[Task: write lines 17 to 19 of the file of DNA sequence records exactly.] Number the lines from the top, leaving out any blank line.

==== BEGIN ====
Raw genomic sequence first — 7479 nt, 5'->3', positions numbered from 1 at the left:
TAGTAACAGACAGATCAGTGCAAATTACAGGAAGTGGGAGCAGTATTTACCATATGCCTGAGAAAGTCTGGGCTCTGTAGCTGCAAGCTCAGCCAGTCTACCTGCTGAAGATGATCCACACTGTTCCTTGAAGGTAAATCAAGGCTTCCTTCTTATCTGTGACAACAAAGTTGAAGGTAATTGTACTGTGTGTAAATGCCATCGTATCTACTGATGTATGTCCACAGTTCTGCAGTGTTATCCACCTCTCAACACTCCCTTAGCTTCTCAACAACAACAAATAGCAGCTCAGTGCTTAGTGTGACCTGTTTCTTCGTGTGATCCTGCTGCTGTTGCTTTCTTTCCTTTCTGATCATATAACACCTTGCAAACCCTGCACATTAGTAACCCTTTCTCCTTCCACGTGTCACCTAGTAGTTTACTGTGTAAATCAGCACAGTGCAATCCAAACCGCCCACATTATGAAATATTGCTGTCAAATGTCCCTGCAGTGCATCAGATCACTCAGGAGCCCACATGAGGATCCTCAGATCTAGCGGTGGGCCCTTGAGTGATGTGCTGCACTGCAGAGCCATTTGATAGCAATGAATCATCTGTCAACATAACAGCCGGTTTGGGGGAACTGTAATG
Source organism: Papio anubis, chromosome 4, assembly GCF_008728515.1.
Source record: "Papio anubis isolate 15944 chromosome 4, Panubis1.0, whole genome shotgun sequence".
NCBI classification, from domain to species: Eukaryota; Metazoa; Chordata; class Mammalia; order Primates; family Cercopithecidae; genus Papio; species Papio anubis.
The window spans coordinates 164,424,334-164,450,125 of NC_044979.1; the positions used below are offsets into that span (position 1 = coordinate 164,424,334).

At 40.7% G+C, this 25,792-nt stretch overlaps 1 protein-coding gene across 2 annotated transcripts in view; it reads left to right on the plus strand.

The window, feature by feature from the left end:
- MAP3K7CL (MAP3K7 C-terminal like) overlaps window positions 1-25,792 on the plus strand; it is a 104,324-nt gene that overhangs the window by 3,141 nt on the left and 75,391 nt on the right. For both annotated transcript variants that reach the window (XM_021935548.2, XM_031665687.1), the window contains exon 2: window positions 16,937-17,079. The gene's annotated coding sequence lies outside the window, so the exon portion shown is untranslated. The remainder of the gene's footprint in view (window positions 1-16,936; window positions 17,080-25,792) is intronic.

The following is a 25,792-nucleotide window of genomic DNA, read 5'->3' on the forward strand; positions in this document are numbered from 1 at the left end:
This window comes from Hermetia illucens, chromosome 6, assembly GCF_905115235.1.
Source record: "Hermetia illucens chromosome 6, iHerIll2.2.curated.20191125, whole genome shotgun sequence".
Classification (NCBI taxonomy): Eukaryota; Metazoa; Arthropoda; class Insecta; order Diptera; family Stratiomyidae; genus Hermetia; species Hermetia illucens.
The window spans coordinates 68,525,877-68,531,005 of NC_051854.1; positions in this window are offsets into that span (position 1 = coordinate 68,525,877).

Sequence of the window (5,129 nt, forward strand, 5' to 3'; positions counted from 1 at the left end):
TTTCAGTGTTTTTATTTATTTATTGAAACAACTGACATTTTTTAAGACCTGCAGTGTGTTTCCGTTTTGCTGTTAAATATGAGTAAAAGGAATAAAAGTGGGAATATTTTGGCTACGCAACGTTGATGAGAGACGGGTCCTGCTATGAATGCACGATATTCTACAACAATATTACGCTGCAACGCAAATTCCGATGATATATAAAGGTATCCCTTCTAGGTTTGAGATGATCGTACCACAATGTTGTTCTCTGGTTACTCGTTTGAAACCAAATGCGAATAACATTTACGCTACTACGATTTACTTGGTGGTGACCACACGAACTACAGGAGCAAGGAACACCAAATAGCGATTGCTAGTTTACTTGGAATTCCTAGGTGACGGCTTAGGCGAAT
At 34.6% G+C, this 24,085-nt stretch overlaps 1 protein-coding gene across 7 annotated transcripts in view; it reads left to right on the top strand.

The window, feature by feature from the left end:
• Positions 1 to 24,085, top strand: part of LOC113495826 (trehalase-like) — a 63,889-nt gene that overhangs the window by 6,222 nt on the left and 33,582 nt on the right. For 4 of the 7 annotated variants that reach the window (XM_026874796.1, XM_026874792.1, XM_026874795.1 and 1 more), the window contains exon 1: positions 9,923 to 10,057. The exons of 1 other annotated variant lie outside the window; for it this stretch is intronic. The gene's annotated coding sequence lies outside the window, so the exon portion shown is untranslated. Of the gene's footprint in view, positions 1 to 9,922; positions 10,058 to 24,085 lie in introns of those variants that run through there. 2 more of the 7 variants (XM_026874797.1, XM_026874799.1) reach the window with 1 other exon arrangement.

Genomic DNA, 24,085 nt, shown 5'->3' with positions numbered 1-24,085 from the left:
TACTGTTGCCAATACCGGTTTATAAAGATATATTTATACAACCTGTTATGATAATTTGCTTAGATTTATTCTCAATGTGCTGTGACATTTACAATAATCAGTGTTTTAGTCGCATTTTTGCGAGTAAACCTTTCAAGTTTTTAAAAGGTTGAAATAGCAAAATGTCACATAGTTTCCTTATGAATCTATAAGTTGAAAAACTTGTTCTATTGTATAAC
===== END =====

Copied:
At 34.6% G+C, this 24,085-nt stretch overlaps 1 protein-coding gene across 7 annotated transcripts in view; it reads left to right on the top strand.

The window, feature by feature from the left end:
• Positions 1 to 24,085, top strand: part of LOC113495826 (trehalase-like) — a 63,889-nt gene that overhangs the window by 6,222 nt on the left and 33,582 nt on the right. For 4 of the 7 annotated variants that reach the window (XM_026874796.1, XM_026874792.1, XM_026874795.1 and 1 more), the window contains exon 1: positions 9,923 to 10,057. The exons of 1 other annotated variant lie outside the window; for it this stretch is intronic. The gene's annotated coding sequence lies outside the window, so the exon portion shown is untranslated. Of the gene's footprint in view, positions 1 to 9,922; positions 10,058 to 24,085 lie in introns of those variants that run through there. 2 more of the 7 variants (XM_026874797.1, XM_026874799.1) reach the window with 1 other exon arrangement.